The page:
WASHINGTON, D.C. — On Thursday, dozens of protesters staged a “die-in” – blocking the hallway in front of Senate Majority Leader Mitch McConnell’s office – to protest against the Republican Party’s new healthcare reform bill, the American Healthcare Act (AHCA).
In the Democratic address, Sen. Jeanne Shaheen (D-NH) voiced her disapproval of the effort by House Republicans and President Donald Trump to repeal the Affordable Care Act and replace it with something different. Shaheen insisted Trump did not have a
President Donald Trump made big news on January 31, when he met in the White House with top pharmaceutical company executives. Or at least he deserved to make big news, because the issues he raised in the West Wing’s Roosevelt Room will prove to be central to the health, and wealth, of every American.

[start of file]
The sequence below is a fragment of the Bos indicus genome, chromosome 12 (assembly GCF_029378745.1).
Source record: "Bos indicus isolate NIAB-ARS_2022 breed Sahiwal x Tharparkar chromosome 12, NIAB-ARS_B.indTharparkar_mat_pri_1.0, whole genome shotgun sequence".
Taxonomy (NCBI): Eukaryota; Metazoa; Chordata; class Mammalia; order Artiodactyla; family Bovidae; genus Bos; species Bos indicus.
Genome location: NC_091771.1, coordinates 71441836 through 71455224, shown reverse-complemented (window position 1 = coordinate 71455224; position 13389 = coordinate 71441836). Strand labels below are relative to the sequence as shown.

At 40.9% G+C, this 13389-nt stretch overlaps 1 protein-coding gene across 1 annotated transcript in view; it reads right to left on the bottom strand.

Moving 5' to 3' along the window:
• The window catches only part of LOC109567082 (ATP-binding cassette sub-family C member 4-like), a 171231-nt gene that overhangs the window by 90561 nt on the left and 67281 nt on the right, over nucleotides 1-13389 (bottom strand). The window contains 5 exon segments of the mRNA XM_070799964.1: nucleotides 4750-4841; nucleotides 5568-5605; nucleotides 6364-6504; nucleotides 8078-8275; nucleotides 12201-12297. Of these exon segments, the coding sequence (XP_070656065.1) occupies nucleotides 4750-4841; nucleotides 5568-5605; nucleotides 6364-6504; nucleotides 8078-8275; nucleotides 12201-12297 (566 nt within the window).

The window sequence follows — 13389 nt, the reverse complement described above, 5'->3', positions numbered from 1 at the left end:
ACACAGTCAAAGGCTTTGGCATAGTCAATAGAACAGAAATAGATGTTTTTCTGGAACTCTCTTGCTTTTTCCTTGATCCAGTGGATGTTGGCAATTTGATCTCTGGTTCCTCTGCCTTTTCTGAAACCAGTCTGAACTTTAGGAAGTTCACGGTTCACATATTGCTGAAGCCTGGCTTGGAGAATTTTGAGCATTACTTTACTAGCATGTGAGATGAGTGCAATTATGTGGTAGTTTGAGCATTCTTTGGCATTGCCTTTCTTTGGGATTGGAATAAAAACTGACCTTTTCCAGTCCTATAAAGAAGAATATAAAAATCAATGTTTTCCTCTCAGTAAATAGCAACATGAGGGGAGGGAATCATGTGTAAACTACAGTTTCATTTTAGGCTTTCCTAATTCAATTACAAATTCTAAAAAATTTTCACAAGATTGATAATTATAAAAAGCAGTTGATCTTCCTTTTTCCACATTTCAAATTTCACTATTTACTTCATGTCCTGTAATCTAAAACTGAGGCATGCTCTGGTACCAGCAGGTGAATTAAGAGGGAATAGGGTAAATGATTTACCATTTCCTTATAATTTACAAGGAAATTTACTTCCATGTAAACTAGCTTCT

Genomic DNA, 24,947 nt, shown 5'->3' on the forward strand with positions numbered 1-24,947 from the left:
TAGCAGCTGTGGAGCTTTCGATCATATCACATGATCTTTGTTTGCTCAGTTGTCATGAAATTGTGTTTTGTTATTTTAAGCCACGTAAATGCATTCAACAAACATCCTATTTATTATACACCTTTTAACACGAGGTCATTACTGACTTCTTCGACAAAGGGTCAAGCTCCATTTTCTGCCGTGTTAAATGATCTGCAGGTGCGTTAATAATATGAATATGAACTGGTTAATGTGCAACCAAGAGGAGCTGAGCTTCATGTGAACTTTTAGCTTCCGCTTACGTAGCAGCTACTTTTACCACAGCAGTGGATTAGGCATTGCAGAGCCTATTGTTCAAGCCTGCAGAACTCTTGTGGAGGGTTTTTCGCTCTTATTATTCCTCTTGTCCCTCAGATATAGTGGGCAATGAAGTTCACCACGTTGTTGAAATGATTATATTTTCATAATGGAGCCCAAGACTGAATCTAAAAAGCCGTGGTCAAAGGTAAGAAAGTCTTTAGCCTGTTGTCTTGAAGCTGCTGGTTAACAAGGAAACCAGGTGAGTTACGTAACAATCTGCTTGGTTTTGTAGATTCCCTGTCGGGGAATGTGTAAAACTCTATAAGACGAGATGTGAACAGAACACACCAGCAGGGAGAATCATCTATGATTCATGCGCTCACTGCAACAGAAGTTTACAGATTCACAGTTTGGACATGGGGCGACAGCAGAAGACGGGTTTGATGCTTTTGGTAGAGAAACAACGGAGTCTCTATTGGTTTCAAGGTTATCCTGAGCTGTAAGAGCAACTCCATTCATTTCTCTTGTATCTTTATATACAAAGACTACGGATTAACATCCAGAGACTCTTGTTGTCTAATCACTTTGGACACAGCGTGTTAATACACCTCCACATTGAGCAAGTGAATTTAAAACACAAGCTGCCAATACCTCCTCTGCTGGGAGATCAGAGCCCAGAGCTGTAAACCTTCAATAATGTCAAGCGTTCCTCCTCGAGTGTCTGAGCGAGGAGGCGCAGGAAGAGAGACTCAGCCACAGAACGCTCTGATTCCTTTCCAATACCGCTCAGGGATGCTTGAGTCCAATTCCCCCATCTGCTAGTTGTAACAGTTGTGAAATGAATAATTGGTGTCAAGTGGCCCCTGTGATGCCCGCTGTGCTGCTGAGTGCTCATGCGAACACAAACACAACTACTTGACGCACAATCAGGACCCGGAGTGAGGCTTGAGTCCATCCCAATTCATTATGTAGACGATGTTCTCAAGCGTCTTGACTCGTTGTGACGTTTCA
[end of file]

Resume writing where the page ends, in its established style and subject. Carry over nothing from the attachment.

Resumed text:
As we await the debut of the Trump administration’s healthcare policy, perhaps it will be helpful, providing a useful context, if we step back and consider the wisdom of the 19th century free-market economist, Frédéric Bastiat. In 1848, in an essay entitled “What Is Seen and What Is Not Seen,” Bastiat argued that shortsighted people look only at immediate and obvious effects, which could be harmful, while farsighted people look to longer-term and not-so-obvious effects—which could be beneficial.